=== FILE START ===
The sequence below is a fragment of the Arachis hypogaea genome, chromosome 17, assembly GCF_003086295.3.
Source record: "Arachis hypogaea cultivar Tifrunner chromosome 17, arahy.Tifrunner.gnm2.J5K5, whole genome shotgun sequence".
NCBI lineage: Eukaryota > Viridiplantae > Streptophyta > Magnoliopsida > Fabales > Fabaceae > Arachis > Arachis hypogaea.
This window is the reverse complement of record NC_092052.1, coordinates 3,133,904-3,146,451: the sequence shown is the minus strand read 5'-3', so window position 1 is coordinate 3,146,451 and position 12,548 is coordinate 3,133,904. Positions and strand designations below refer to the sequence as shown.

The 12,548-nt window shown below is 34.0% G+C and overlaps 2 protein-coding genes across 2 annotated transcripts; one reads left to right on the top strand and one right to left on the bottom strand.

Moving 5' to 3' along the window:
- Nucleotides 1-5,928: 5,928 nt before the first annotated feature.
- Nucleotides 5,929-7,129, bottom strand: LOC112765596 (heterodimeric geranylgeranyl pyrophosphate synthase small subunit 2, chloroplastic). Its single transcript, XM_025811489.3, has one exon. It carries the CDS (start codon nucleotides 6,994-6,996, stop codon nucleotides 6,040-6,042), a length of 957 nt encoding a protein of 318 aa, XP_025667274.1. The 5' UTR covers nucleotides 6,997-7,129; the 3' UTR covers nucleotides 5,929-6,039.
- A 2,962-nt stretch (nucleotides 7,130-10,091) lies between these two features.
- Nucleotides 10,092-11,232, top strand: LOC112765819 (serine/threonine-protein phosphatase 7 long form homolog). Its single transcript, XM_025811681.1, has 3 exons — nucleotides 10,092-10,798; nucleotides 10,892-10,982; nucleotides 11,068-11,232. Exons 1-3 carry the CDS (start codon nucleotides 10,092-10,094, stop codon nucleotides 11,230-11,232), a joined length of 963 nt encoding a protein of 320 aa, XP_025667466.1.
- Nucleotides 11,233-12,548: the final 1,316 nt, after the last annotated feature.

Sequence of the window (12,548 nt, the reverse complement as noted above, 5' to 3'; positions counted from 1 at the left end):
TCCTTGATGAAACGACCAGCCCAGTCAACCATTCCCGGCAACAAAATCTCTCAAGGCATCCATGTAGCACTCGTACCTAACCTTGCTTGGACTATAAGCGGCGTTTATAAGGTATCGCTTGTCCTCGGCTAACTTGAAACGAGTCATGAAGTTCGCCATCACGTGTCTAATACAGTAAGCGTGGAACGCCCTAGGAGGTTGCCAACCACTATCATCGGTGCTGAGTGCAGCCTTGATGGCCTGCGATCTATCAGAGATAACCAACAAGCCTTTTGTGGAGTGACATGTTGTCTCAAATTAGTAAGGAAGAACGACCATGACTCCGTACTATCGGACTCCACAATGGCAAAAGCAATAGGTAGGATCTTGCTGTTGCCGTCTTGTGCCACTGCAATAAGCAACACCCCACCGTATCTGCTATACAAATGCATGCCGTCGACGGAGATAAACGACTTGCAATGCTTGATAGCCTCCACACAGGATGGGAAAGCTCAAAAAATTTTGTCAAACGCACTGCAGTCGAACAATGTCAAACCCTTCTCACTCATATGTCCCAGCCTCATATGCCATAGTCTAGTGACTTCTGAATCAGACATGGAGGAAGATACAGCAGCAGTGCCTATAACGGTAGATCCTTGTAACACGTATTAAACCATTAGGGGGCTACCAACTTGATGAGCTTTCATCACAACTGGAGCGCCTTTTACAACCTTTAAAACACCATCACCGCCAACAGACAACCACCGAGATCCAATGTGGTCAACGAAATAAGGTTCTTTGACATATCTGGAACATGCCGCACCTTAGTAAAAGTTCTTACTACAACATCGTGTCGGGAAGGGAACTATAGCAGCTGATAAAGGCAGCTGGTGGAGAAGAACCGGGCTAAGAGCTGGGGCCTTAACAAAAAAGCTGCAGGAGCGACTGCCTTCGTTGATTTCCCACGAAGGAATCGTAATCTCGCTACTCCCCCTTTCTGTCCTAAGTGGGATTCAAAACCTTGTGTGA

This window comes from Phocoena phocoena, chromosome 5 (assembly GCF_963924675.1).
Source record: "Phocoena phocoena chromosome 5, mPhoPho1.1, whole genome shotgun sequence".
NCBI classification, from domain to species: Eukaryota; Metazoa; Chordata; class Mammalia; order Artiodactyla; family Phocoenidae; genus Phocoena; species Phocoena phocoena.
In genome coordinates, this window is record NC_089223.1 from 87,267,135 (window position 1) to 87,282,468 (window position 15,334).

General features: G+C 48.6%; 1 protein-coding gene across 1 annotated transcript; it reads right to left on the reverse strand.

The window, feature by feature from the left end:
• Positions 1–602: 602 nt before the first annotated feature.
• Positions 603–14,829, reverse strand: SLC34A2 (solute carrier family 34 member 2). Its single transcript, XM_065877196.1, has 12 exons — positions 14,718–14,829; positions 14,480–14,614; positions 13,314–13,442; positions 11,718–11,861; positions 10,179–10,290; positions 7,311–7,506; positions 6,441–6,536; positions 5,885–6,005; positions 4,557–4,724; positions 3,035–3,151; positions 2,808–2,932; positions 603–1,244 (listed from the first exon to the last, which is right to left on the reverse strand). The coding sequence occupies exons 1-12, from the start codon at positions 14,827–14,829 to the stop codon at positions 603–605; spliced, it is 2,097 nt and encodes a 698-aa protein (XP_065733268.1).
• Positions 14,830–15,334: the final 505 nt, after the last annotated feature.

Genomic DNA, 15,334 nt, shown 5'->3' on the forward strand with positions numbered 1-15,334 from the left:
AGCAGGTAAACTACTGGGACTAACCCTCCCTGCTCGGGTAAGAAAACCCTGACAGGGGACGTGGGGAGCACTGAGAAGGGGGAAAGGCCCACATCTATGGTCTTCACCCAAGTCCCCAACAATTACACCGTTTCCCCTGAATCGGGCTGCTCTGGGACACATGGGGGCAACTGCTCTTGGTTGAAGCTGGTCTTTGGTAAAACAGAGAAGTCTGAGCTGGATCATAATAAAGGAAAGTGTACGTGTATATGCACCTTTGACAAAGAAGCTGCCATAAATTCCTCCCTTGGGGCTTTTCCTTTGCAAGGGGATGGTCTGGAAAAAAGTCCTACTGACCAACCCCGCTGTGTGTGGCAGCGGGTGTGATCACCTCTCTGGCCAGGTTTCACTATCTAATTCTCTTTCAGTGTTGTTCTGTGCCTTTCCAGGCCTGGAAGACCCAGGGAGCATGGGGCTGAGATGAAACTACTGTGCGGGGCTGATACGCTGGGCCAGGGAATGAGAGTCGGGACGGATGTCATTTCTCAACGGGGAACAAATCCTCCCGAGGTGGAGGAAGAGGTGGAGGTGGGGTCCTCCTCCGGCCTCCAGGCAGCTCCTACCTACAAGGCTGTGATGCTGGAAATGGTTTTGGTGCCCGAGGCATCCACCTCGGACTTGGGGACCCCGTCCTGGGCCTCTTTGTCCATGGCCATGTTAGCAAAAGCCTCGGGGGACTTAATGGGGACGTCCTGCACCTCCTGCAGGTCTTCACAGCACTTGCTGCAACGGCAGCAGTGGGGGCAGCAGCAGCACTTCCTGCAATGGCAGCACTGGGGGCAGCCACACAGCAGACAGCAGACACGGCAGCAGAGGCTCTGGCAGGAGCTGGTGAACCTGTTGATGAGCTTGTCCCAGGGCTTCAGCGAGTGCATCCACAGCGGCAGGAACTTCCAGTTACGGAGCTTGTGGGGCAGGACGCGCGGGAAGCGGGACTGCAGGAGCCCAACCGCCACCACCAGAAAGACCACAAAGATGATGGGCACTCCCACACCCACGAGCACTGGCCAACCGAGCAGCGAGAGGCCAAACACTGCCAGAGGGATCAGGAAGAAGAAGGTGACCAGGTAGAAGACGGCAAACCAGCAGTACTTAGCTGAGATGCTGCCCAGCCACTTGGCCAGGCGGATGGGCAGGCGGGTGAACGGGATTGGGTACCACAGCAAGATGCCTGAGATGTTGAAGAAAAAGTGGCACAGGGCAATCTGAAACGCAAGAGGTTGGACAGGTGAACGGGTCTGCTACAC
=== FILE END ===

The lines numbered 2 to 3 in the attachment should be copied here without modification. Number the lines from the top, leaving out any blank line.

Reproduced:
Source record: "Arachis hypogaea cultivar Tifrunner chromosome 17, arahy.Tifrunner.gnm2.J5K5, whole genome shotgun sequence".
NCBI lineage: Eukaryota > Viridiplantae > Streptophyta > Magnoliopsida > Fabales > Fabaceae > Arachis > Arachis hypogaea.